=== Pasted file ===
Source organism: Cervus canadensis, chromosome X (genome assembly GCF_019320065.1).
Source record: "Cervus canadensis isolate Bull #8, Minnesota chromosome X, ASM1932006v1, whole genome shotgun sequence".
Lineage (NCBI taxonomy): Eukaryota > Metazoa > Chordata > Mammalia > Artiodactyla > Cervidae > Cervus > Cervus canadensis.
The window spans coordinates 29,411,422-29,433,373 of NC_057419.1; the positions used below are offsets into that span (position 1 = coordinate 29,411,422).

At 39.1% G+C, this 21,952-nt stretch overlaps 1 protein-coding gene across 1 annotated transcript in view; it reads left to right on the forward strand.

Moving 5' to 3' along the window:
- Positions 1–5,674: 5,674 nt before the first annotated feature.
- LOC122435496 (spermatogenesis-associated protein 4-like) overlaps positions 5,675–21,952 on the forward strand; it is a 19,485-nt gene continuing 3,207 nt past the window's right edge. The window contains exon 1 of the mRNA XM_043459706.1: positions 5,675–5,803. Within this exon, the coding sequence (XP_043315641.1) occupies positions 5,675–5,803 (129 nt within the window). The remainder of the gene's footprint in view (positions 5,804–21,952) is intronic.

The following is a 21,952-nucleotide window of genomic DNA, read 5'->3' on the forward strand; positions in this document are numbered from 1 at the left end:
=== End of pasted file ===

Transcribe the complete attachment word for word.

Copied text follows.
Source organism: Cervus canadensis, chromosome X (genome assembly GCF_019320065.1).
Source record: "Cervus canadensis isolate Bull #8, Minnesota chromosome X, ASM1932006v1, whole genome shotgun sequence".
Lineage (NCBI taxonomy): Eukaryota > Metazoa > Chordata > Mammalia > Artiodactyla > Cervidae > Cervus > Cervus canadensis.
The window spans coordinates 29,411,422-29,433,373 of NC_057419.1; the positions used below are offsets into that span (position 1 = coordinate 29,411,422).

At 39.1% G+C, this 21,952-nt stretch overlaps 1 protein-coding gene across 1 annotated transcript in view; it reads left to right on the forward strand.

Moving 5' to 3' along the window:
- Positions 1–5,674: 5,674 nt before the first annotated feature.
- LOC122435496 (spermatogenesis-associated protein 4-like) overlaps positions 5,675–21,952 on the forward strand; it is a 19,485-nt gene continuing 3,207 nt past the window's right edge. The window contains exon 1 of the mRNA XM_043459706.1: positions 5,675–5,803. Within this exon, the coding sequence (XP_043315641.1) occupies positions 5,675–5,803 (129 nt within the window). The remainder of the gene's footprint in view (positions 5,804–21,952) is intronic.

The following is a 21,952-nucleotide window of genomic DNA, read 5'->3' on the forward strand; positions in this document are numbered from 1 at the left end: